Harvest Intervals In The BioIntensive Garden. It’s Not a Race, But Many Crops Mature Very Quickly. Here Are Some Potential Maturity Dates & Harvest Timings.

Vegetable Harvest Intervals In The BioIntensive Garden will vary throughout the year as day length, temperature and light intensity changes with the seasons. And your soil type, altitude, geographic location, microclimate and various other factors will influence maturity dates. But if you understand how fast crops can grow, plan your sowings and interplant, you can grow much much more per plot each year.

Part of the secret is starting seeds in modules and transplanting them into the spaces between maturing crops. This way you “save” weeks in the growing cycle. For example my father used to plants brassicas between the potatoes before harvest. And in containers I often sow radish between salad crops before completing the salad harvests. Then as the mature I’ll drop coriander modules between them. And then another crop of leaves. It means I grow several crops in the time other grow many fewer. It’s biointensive growing.

coriander

We do of course need to consider the definition of when veg are ready to eat. For example, many veg, such as coriander, can be eaten as microgreens. And root veg such as beetroot can be eaten as the golf ball size root that many of us enjoy, or can be left to grow much bigger. But beetroot can also be eaten as a salad leaf crop or even a microgreen. I could give more examples but I guess you’ll now be expecting me to use that phrase we often hear in the garden .. It depends.

Because yes, vegetable maturity depends entirely on what you are trying to harvest, and a pack of seeds can offer many options, and it depends on so many external factors that affect growth. As I said previously, a prime example I often quote is coriander. There is a huge difference in maturity dates between micro green coriander and that grown for seed!

At risk of many readers saying these dates don’t match their experience, I’ve posted them here anyway. These are the potential harvest intervals that I’ve experienced in a variety of situations. As gardeners are used to being flexible with advice and expectations. I know you’ll use the figures I’ve provided and adjust the intervals for your own situation. What I’ve provided here is a starting point that you can tweak to suit your garden or allotment. And do you know what, I bet the two locations wil give slightly different results! Thats the fun of gardening.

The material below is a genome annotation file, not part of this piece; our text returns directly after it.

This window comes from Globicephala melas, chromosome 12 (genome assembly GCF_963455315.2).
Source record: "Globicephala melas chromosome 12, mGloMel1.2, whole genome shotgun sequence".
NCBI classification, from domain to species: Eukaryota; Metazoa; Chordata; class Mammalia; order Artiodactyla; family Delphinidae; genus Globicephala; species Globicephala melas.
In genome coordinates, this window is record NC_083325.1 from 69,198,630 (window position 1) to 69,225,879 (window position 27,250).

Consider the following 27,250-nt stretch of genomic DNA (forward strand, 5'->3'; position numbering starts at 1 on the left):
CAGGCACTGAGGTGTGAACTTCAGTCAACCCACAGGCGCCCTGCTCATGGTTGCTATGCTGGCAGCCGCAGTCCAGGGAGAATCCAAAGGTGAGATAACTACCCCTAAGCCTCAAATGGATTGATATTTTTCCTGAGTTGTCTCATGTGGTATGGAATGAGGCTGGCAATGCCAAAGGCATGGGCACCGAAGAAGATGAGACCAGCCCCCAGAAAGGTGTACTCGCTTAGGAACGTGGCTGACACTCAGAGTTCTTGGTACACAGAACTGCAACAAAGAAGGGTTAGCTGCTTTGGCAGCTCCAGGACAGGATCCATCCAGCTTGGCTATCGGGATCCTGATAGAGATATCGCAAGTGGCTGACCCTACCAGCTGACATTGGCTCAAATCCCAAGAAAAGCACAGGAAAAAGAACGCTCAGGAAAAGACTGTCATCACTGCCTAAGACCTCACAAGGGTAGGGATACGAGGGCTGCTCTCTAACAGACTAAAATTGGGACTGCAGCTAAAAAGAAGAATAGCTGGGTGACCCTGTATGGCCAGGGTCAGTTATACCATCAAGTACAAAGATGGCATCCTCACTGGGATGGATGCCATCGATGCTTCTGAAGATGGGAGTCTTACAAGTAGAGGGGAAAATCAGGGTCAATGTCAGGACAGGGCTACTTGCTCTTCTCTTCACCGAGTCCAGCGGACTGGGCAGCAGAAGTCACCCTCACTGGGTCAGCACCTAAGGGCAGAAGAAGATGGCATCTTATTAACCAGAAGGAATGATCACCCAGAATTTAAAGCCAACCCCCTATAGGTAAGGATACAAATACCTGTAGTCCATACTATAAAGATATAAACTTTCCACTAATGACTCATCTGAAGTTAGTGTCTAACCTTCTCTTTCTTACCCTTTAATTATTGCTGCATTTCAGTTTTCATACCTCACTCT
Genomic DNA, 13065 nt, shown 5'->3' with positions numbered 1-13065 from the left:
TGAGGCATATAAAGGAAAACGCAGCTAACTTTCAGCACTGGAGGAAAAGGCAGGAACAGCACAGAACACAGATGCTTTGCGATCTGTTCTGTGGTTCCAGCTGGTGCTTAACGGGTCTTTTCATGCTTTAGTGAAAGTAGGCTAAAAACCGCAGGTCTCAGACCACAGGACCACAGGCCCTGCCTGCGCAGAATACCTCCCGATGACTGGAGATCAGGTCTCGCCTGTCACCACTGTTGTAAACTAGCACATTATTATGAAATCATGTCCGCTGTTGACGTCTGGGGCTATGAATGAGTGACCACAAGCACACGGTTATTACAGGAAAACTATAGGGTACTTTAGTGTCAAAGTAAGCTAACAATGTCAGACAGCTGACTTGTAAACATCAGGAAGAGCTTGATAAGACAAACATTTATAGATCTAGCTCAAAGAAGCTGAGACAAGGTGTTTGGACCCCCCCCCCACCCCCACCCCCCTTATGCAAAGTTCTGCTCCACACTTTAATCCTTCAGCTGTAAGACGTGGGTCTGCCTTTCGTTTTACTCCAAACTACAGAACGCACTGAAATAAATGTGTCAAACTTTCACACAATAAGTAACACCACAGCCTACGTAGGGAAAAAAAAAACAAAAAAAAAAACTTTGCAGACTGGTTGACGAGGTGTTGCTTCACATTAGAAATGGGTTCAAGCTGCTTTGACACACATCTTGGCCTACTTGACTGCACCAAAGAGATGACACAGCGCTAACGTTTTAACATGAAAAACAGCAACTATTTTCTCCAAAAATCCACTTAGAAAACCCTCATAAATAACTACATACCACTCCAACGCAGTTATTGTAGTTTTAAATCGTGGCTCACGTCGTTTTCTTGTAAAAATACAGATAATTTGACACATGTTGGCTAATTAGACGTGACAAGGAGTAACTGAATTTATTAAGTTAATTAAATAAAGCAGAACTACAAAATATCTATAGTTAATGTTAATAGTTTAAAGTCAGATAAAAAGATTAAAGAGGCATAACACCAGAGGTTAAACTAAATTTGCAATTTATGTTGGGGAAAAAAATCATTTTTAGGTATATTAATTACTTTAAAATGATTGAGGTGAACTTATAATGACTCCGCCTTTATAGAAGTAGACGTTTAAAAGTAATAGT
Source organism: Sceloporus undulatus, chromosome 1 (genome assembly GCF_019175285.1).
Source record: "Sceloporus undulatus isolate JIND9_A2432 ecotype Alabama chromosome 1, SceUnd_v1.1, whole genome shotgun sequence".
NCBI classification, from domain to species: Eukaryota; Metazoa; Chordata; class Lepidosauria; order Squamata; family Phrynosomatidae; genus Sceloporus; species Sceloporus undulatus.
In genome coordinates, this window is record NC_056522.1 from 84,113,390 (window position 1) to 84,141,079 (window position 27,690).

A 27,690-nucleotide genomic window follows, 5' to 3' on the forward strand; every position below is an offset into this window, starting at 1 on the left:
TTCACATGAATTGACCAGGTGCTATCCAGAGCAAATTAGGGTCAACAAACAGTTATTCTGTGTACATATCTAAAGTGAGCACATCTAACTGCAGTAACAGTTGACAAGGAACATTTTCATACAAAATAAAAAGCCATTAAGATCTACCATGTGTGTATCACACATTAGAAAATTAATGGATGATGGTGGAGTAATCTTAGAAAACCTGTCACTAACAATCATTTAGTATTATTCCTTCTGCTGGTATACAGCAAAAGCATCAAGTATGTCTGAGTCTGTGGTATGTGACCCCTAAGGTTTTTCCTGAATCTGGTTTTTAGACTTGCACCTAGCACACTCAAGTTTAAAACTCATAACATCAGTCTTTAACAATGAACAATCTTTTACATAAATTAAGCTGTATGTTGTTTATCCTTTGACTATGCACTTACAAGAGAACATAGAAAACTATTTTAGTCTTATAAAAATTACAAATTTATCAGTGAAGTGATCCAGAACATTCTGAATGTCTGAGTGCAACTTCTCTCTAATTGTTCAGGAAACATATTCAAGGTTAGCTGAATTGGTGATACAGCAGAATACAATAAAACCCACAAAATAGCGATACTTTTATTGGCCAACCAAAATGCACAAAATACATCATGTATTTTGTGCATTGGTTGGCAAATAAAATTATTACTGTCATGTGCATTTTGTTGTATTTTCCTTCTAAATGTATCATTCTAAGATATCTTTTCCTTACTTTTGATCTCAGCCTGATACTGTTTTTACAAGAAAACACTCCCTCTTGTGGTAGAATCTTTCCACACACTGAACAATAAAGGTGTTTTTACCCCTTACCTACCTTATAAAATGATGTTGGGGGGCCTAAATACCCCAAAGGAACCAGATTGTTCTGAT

Direct Drilled or Module Grown Plants

Years ago traditional gardeners sowed their veg direct into the soil, in seed beds. Today many of us use modules or blocks in which to start our plants and then transplant them. This is how I grew fields of lettuce when I had a market garden.

Crops such as lettuce and celery are amongst those that respond well to growing in soil blocks/ modules. They are easier to care for when grown en masse like this and take up less space and need less water. Commercially I grew half a million lettuce a year like this. Other crops grown in soil/compost blocks included toms, peppers and chillis (up to10,000 of each annually) plus cues. Toms and peppers would be transplanted into blocks at the cotyledon stage and planted out at around 5 weeks. Cues needed planting a bit quicker or they became too tall to handle. Lettuce would be sown in the modules and planted when they had 3-3 true leaves. Depending on time of year that could be as quick as 14 days but was longer in winter.

I now grow most plants this way. The exception being those root crops where the root can be restricted in modules. Especially carrots and parsnips (which can both be fluid drill as germinated seed if you so wish .. more on that in another post).

Please Answer The Vegetable Harvest Interval Question

Variety is another factor that affects maturity date .. but I’ve prevaricated too long. It’s time to look at some potential harvest intervals. Here are my suggested Harvest Intervals In The BioIntensive Garden. Consider growing them in contemporary hot beds and you’ll become very biointensive.

The table below displays best on a wide screen …. but can be scrolled from side to side if need be.

There’s been very little written about biointensive gardens. However I believe it’s a concept we need to explore if we are to feed a growing world. It’s not to be confused with organic horticulture, though might share many features.

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